As the late comedian Norm Macdonald was known to have joked, “Yet another groundbreaking story from the pages of the medical journal ‘Duh’.”

Academic studies aren’t always known for breaking new ground. But they sometimes reinforce and prove things we already know. For instance, if you want to make healthier choices at the grocery store, several new research studies are offering some tantalizing tips.

Such as – try avoiding the candy at the checkout!

A new study published this month in the medical journal PLOS Medicine says removing chocolate, candy and other sugary treats from grocery checkout displays and setting up prominent displays of fruits and vegetables near the store entrance will get shoppers to buy more produce and fewer sweets.

Go figure. The researchers tried this in several stores over a yearlong period, and even went so far as to ensure endcaps opposite the checkouts were filled with utilitarian, nonfood items. As a result, the study found “that storewide confectionery sales declined, and fruit and vegetable sales increased.”

When it comes to purchasing prominently-displayed items designed to catch your eye in the grocery store, they don’t call it impulse buying for nothing. The study comes out in favor of government efforts to mandate healthier grocery displays, noting that “bans on prominent placement of unhealthy foods in supermarkets could be beneficial for population diet, and effects may be even better if supermarkets were also required to place produce near their entrances.”

If you find that you can resist unhealthy treats at the checkout but your kids can’t, another study offers this practical advice – try leaving the kids at home.


The study by the University of Florida Institute of Food and Agricultural Sciences appears in the Journal of Retailing and Consumer Services.

“Impulsive purchasing occurs when consumers succumb to urges to make purchases without careful evaluation,” the study explains helpfully. The study considered the purchasing behavior of those who shop alone, or shop with companions like spouses, friends or kids. The researchers found that if your children accompany you to the store, you’re more likely to make unplanned purchases – unhealthy ones, more often than not. So if you want to stick to your list and avoid unplanned, unhealthy purchases, don’t bring the kids – or at least learn to say “no.”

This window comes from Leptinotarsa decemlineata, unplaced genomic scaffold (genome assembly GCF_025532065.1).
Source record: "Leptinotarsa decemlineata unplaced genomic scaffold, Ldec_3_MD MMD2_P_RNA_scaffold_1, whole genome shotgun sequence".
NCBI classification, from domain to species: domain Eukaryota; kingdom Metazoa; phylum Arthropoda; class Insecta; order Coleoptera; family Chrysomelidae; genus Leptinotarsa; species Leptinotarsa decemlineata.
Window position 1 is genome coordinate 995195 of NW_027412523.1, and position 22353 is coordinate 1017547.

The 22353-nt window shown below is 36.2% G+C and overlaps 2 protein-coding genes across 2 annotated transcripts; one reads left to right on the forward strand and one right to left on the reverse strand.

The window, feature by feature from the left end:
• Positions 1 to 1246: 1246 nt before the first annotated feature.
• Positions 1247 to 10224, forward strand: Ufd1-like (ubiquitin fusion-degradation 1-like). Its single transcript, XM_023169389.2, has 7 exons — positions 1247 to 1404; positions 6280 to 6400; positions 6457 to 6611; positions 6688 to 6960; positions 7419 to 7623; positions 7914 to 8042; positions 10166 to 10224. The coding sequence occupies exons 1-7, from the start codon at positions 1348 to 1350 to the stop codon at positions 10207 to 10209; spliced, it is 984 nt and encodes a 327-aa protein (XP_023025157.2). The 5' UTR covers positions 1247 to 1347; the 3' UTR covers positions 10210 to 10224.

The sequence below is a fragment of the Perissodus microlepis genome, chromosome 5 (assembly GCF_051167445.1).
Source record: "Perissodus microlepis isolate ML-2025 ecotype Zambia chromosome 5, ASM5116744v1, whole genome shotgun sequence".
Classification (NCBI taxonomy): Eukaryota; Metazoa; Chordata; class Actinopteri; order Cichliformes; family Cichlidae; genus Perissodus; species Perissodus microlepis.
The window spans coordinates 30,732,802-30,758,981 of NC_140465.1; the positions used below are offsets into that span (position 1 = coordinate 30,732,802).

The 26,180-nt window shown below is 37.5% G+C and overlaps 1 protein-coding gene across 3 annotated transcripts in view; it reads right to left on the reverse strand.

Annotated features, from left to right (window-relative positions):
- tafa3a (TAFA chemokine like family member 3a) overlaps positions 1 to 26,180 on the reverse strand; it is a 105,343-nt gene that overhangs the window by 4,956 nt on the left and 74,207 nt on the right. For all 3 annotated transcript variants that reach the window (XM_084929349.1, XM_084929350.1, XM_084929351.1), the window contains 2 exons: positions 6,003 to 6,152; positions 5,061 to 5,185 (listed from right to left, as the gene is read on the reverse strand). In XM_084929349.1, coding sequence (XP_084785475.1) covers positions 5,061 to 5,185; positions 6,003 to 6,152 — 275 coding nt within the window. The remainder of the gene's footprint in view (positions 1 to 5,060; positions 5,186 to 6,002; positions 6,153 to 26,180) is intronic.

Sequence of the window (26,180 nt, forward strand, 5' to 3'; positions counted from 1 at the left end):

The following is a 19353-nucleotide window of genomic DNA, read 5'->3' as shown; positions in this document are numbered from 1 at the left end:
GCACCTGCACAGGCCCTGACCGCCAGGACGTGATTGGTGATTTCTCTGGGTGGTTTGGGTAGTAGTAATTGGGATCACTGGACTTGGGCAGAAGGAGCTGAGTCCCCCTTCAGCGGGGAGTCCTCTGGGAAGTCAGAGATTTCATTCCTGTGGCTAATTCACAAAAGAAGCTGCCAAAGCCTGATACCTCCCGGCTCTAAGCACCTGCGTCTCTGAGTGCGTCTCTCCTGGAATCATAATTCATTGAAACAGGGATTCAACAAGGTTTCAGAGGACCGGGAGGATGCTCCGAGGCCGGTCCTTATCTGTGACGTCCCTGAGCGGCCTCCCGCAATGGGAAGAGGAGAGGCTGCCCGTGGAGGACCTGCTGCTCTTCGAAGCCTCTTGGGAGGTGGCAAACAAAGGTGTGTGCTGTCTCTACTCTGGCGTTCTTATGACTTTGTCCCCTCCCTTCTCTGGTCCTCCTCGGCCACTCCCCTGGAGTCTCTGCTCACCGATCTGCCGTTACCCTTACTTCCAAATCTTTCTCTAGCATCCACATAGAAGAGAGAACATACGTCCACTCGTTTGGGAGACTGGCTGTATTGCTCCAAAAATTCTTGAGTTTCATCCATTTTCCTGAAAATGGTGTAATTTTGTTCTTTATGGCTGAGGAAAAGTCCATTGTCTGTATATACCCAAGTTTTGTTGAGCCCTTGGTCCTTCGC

On the flip side, the study’s lead researcher says the results are useful for retailers. Sales of certain items “could significantly benefit from appealing to children,” he explained, since shoppers with kids “are more likely to respond to their children’s shopping suggestions.” So when you see tempting products placed at your kids’ eye level – keep in mind that’s no accident.

Finally, there are coupons to consider. The whole point of coupons is to encourage you buy items you otherwise might not. So who could have imagined that offering coupons for healthy products might encourage you to buy more healthy products?

That’s the startling conclusion of a study published in the American Medical Association’s JAMA Network Open. “Personalized interventions,” such as customized coupons, “could help improve dietary intake by using individual purchasing preferences to promote healthier grocery purchases,” the study found.

The researchers offered some study participants generic coupons for discounts on anything in the store, while others received specific coupons for healthy products related to items they’d previously purchased. Turns out those who received the customized coupons were more likely to make healthier purchases. That led the researchers to conclude that a large-scale program incentivizing better-for-you grocery purchases “may be a promising population-based strategy for improving dietary intake.”

So there you have it – if you want to make better choices at the grocery store, then skip the checkout treats, leave the kids at home, and make sure you seek out coupons on healthy items. And if they’re conclusions you could have reached on your own without the help of academic researchers, just remember that mythical medical journal isn’t called “Duh” for nothing.

Image source: Simon Shek

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